Often referred to as third-molar extractions, wisdom teeth removal may seem like the domain of teenagers. Adults, however, often need to have their wisdom teeth removed too. The extraction is completed by an oral surgeon and can be done as an inpatient or outpatient procedure depending on the severity of each patient’s case.
As wisdom teeth erupt in the mouth – or don’t erupt, as the case may be – they may need to be removed. Usually appearing between the ages of 17 and 25, most patients’ wisdom teeth are spotted on regular dental x-rays so they can be dealt with before they cause any discomfort.
There can be a number of reasons why wisdom teeth need to be removed:
The American Dental Association recommends that people between the ages of 16 and 19 have their teeth evaluated to see if their wisdom teeth need to be removed. Early intervention helps prevent the teeth from developing deep roots and creating serious oral health complications. If you have been referred to an oral surgeon for wisdom teeth removal, then your dentist has likely evaluated your teeth and confirmed that this is a necessary procedure.
Ideally, your wisdom teeth are being extracted to prevent problems from developing rather than being extracted in order to correct a problem that has already developed.
Any surgery, no matter how seemingly “simple,” is a big deal. A patient undergoing third-molar removal will be put under anesthesia for the entire procedure. The surgery typically takes around 45 minutes, but every case is different and could take a longer or shorter amount of time, especially for patients who are susceptible to complications. Quite often, the oral surgeon will administer IV sedation so that the patient is able to “sleep” through the surgery.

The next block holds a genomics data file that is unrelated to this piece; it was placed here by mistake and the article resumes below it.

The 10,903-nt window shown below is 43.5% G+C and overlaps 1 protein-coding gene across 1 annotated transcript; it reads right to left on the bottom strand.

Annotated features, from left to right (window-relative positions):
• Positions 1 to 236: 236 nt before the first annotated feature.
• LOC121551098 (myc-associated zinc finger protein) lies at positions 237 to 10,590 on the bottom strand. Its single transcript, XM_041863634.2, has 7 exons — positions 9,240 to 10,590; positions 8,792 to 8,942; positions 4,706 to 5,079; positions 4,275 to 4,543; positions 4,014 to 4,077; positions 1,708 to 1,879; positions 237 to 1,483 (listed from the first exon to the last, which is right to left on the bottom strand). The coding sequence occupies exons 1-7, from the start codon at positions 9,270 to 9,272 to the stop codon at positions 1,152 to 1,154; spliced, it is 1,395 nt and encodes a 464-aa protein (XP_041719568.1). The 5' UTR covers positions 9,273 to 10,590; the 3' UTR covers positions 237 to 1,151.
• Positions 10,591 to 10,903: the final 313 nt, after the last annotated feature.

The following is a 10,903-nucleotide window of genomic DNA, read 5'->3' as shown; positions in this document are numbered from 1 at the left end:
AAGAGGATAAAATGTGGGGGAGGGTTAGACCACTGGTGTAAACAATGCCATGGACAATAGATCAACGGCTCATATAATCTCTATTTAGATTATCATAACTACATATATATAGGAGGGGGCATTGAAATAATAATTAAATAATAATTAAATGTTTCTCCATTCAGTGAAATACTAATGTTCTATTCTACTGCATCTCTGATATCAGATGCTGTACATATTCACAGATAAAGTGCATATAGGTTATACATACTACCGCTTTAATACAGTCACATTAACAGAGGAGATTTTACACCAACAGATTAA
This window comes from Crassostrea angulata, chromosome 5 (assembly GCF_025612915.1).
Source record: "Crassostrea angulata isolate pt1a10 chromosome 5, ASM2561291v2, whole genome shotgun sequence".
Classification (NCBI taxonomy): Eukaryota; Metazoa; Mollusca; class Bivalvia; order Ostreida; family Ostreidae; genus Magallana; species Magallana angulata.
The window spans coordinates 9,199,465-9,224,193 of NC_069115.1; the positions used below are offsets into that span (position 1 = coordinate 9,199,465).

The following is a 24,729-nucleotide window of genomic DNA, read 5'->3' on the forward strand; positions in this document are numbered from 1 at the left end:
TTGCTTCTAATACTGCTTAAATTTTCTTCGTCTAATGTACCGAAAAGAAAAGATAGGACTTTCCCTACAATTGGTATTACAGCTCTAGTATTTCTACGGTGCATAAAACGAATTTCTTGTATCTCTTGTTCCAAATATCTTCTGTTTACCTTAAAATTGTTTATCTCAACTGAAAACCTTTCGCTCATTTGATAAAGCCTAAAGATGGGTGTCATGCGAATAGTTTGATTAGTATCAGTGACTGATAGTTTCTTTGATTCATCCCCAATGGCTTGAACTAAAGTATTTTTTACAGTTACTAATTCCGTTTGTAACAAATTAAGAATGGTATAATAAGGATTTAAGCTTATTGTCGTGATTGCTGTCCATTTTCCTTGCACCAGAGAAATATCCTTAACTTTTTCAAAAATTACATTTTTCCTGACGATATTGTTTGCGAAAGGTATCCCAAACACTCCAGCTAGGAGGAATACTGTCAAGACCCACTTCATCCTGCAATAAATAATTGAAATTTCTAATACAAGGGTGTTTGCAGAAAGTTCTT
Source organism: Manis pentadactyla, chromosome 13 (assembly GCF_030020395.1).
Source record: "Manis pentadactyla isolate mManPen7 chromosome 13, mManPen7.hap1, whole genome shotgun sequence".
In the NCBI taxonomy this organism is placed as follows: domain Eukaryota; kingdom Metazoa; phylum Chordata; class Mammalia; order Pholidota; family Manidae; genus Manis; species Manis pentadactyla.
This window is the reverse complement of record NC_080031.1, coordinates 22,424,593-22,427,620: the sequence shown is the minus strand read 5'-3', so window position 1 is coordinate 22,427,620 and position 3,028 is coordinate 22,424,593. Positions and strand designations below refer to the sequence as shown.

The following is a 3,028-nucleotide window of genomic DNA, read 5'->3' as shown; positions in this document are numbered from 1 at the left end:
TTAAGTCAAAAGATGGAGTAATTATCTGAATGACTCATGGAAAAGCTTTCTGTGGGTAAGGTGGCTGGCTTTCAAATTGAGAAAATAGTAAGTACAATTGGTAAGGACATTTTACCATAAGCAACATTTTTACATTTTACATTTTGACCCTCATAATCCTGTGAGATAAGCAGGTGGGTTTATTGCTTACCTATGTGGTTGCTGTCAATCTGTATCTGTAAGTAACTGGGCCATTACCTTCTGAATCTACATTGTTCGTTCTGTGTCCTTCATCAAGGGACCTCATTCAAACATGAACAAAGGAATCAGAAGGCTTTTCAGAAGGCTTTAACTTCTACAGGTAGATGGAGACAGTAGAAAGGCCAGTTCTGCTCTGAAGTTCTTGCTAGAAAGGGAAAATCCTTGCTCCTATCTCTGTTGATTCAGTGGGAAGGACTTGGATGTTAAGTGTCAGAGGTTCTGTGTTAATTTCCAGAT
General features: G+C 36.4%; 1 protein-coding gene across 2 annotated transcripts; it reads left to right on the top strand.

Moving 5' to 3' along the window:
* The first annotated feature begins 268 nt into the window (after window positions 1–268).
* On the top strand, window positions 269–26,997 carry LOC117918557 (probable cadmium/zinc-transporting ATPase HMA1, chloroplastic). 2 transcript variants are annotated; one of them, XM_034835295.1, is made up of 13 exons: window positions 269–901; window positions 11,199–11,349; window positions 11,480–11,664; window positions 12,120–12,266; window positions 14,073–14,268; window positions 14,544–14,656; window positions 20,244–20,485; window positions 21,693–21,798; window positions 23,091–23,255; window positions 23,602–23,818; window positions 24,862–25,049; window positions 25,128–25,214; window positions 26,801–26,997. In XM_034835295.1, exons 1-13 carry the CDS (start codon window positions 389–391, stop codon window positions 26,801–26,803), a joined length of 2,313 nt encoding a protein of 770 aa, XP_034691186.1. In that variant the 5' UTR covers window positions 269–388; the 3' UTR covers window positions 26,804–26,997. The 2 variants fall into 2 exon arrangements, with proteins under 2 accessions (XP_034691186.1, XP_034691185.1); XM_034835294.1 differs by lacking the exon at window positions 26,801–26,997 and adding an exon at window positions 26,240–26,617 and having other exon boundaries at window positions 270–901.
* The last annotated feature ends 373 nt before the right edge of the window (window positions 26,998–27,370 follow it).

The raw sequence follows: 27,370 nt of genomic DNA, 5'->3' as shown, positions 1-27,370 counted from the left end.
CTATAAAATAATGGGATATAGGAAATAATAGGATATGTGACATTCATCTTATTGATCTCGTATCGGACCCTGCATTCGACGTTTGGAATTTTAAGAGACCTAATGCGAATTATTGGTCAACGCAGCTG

After the tooth is removed, it is possible that you will need stitches. Usually, the stitches dissolve over time, while others need to be removed by hand in the dentist’s office.
While the patient having their wisdom teeth removal (third molars removed) may experience some swelling and mild discomfort in the few days immediately following the surgery, many people have little to no pain at all. Nevertheless, pain or not, your mouth needs at least a few weeks to completely heal.
You will be issued restrictions about your diet and activities following wisdom tooth extraction, directives like not consuming solid food, coffee, alcohol, soda, or hot beverages in the first few days after the procedure. What you don’t want to do is dislodge the blood clot or somehow damage your healing gums.
After the surgery, your oral surgeon will provide detailed instructions about how to care for your mouth during the recovery time. Soft foods and liquids are usually the recommendation. And keep in mind that swelling and discomfort are not unusual following wisdom tooth extraction. Should you experience severe pain, fever, or pus discharge, that warrants a call to your oral surgeon.
A painful set of teeth is not something you can get used to, and leaving third molars in place could significantly impact the rest of your oral health and overall well-being. Learn more about wisdom tooth extraction from Dr. William Thompson at iCare Oral Surgery and Dental Implant Center in Commerce, Michigan. Make your appointment for your complete dental implant evaluation.